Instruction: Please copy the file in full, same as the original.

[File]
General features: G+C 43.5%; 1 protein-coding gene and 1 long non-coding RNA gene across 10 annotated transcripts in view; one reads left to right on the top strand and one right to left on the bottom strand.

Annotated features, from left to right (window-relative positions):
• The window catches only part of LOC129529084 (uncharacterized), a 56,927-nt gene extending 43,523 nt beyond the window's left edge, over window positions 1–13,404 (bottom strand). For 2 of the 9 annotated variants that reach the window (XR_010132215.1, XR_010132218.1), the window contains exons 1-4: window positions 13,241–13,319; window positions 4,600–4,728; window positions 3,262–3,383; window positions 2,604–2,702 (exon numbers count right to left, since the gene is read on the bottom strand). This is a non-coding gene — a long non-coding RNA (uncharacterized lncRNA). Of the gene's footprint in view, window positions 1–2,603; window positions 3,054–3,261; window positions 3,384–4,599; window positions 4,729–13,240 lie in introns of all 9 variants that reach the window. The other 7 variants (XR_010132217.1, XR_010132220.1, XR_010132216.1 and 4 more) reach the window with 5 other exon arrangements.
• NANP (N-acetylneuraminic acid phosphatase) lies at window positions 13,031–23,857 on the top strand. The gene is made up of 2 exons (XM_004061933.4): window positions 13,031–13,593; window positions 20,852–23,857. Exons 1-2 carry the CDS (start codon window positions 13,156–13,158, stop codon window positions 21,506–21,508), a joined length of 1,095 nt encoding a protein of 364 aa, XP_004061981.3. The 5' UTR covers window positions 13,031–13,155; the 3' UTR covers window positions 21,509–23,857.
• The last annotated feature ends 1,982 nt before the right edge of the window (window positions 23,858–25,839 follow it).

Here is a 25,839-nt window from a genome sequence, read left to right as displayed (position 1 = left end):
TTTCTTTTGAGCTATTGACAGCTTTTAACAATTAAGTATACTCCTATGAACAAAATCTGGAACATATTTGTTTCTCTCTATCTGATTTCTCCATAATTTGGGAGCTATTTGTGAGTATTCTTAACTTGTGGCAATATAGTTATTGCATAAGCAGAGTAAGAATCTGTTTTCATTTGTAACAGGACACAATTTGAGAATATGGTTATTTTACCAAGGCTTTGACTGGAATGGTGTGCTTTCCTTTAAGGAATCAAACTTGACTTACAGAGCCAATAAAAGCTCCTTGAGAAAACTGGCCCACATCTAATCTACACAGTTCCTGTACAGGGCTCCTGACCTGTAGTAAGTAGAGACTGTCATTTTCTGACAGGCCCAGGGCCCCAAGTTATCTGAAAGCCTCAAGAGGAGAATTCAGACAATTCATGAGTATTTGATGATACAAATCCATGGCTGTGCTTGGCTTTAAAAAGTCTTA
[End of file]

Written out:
General features: G+C 43.5%; 1 protein-coding gene and 1 long non-coding RNA gene across 10 annotated transcripts in view; one reads left to right on the top strand and one right to left on the bottom strand.

Annotated features, from left to right (window-relative positions):
• The window catches only part of LOC129529084 (uncharacterized), a 56,927-nt gene extending 43,523 nt beyond the window's left edge, over window positions 1–13,404 (bottom strand). For 2 of the 9 annotated variants that reach the window (XR_010132215.1, XR_010132218.1), the window contains exons 1-4: window positions 13,241–13,319; window positions 4,600–4,728; window positions 3,262–3,383; window positions 2,604–2,702 (exon numbers count right to left, since the gene is read on the bottom strand). This is a non-coding gene — a long non-coding RNA (uncharacterized lncRNA). Of the gene's footprint in view, window positions 1–2,603; window positions 3,054–3,261; window positions 3,384–4,599; window positions 4,729–13,240 lie in introns of all 9 variants that reach the window. The other 7 variants (XR_010132217.1, XR_010132220.1, XR_010132216.1 and 4 more) reach the window with 5 other exon arrangements.
• NANP (N-acetylneuraminic acid phosphatase) lies at window positions 13,031–23,857 on the top strand. The gene is made up of 2 exons (XM_004061933.4): window positions 13,031–13,593; window positions 20,852–23,857. Exons 1-2 carry the CDS (start codon window positions 13,156–13,158, stop codon window positions 21,506–21,508), a joined length of 1,095 nt encoding a protein of 364 aa, XP_004061981.3. The 5' UTR covers window positions 13,031–13,155; the 3' UTR covers window positions 21,509–23,857.
• The last annotated feature ends 1,982 nt before the right edge of the window (window positions 23,858–25,839 follow it).

Here is a 25,839-nt window from a genome sequence, read left to right as displayed (position 1 = left end):
TTTCTTTTGAGCTATTGACAGCTTTTAACAATTAAGTATACTCCTATGAACAAAATCTGGAACATATTTGTTTCTCTCTATCTGATTTCTCCATAATTTGGGAGCTATTTGTGAGTATTCTTAACTTGTGGCAATATAGTTATTGCATAAGCAGAGTAAGAATCTGTTTTCATTTGTAACAGGACACAATTTGAGAATATGGTTATTTTACCAAGGCTTTGACTGGAATGGTGTGCTTTCCTTTAAGGAATCAAACTTGACTTACAGAGCCAATAAAAGCTCCTTGAGAAAACTGGCCCACATCTAATCTACACAGTTCCTGTACAGGGCTCCTGACCTGTAGTAAGTAGAGACTGTCATTTTCTGACAGGCCCAGGGCCCCAAGTTATCTGAAAGCCTCAAGAGGAGAATTCAGACAATTCATGAGTATTTGATGATACAAATCCATGGCTGTGCTTGGCTTTAAAAAGTCTTA